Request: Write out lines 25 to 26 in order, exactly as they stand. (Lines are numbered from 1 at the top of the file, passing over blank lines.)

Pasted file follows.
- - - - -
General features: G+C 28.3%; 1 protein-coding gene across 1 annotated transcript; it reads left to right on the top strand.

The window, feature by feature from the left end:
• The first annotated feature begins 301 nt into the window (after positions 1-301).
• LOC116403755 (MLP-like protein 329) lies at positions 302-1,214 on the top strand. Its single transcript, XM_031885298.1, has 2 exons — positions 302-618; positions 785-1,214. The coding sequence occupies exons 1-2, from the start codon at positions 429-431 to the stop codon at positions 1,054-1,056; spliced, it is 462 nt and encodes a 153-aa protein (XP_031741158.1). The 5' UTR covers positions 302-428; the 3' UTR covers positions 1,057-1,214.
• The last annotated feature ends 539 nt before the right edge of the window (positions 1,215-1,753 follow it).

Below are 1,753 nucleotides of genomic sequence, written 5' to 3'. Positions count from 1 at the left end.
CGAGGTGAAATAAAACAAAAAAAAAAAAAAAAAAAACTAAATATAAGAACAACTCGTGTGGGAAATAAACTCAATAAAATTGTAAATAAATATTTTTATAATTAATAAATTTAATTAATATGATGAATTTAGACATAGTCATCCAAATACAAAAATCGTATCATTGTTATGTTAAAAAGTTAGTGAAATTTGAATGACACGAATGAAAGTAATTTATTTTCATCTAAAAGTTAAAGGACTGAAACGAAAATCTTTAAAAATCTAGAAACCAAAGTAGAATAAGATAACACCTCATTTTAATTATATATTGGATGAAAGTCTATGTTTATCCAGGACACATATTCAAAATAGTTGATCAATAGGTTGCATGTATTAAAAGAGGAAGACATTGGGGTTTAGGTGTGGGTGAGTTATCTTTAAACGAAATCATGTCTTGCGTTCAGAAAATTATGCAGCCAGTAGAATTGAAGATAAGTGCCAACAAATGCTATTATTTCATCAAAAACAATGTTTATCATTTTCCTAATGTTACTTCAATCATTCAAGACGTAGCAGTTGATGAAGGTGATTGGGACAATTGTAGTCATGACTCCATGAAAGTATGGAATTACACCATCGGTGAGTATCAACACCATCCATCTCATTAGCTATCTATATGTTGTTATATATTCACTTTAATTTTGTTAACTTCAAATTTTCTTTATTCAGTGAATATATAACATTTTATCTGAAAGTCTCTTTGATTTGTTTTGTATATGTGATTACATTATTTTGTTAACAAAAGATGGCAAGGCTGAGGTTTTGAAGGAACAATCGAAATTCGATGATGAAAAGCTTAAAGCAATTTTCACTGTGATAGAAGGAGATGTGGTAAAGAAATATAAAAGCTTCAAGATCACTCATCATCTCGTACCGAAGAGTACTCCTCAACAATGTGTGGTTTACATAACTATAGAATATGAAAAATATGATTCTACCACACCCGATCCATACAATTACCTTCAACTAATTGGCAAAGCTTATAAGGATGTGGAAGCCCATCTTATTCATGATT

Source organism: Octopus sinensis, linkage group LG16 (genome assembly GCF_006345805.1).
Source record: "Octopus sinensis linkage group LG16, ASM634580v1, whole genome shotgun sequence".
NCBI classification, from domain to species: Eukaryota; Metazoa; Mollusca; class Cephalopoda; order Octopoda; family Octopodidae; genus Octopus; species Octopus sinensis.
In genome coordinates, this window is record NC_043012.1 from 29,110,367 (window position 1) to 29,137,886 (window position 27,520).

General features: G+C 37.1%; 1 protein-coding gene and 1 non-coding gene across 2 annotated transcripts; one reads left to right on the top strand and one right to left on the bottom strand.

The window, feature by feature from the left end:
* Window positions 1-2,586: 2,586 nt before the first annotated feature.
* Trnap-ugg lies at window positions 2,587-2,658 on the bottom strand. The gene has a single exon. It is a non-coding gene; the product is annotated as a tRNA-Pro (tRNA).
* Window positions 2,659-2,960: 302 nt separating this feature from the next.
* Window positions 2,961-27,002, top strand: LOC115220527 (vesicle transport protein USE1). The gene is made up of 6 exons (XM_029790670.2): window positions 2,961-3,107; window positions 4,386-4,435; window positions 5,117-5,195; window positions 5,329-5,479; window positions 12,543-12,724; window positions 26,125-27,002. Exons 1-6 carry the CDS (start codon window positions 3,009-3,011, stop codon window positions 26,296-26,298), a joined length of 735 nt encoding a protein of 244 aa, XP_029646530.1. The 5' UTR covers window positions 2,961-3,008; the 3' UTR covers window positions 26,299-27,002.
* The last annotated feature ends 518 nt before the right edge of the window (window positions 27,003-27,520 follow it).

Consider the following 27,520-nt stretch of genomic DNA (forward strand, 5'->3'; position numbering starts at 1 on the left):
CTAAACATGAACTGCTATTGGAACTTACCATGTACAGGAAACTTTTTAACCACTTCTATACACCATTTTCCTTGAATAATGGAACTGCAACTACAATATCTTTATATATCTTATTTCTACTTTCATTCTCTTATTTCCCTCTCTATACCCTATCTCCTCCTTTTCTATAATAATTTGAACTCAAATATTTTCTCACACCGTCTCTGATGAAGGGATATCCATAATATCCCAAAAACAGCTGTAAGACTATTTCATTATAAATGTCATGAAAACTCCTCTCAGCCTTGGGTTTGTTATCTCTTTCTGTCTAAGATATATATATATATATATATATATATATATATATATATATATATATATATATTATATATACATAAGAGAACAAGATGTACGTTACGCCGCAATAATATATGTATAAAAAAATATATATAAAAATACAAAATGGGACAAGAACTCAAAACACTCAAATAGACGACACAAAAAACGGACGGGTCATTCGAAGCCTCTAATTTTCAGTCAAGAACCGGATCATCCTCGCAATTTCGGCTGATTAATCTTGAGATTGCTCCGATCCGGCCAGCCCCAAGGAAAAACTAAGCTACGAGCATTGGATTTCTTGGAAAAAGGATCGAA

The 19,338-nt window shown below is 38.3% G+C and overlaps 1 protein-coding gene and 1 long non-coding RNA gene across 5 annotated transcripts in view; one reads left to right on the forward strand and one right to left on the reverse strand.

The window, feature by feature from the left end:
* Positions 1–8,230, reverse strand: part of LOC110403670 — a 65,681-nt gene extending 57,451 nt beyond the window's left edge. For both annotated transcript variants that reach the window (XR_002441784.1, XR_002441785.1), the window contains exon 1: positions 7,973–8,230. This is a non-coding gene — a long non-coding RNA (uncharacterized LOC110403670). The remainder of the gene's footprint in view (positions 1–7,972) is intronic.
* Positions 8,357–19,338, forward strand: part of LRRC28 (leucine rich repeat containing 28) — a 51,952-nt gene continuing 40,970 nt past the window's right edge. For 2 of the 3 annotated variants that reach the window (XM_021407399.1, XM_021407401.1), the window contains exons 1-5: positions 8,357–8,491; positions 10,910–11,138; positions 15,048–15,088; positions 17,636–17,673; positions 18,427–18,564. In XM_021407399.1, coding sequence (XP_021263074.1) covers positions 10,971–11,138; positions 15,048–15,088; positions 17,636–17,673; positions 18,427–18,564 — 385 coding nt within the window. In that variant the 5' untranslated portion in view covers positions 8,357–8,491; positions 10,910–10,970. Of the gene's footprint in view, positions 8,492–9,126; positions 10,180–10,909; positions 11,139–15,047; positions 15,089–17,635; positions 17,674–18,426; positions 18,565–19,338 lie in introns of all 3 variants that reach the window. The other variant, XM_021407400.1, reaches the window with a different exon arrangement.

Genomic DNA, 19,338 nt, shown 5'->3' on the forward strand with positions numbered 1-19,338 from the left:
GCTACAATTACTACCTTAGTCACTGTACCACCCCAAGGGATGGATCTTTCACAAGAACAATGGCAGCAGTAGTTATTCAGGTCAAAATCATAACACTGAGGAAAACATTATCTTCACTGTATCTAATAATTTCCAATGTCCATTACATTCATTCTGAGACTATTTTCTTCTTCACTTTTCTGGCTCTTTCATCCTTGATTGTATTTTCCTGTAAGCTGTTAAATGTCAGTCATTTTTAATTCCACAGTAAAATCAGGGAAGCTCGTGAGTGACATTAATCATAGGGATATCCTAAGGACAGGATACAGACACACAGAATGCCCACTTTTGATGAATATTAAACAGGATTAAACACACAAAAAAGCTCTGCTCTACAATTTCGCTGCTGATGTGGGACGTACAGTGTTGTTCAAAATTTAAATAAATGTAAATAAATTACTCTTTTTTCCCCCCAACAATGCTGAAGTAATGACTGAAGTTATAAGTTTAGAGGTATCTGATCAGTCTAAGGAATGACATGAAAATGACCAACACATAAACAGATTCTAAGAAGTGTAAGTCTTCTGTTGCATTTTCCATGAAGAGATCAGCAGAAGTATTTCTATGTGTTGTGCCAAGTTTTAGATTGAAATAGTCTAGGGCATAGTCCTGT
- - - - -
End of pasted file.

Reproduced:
Genomic DNA, 19,338 nt, shown 5'->3' on the forward strand with positions numbered 1-19,338 from the left:
GCTACAATTACTACCTTAGTCACTGTACCACCCCAAGGGATGGATCTTTCACAAGAACAATGGCAGCAGTAGTTATTCAGGTCAAAATCATAACACTGAGGAAAACATTATCTTCACTGTATCTAATAATTTCCAATGTCCATTACATTCATTCTGAGACTATTTTCTTCTTCACTTTTCTGGCTCTTTCATCCTTGATTGTATTTTCCTGTAAGCTGTTAAATGTCAGTCATTTTTAATTCCACAGTAAAATCAGGGAAGCTCGTGAGTGACATTAATCATAGGGATATCCTAAGGACAGGATACAGACACACAGAATGCCCACTTTTGATGAATATTAAACAGGATTAAACACACAAAAAAGCTCTGCTCTACAATTTCGCTGCTGATGTGGGACGTACAGTGTTGTTCAAAATTTAAATAAATGTAAATAAATTACTCTTTTTTCCCCCCAACAATGCTGAAGTAATGACTGAAGTTATAAGTTTAGAGGTATCTGATCAGTCTAAGGAATGACATGAAAATGACCAACACATAAACAGATTCTAAGAAGTGTAAGTCTTCTGTTGCATTTTCCATGAAGAGATCAGCAGAAGTATTTCTATGTGTTGTGCCAAGTTTTAGATTGAAATAGTCTAGGGCATAGTCCTGT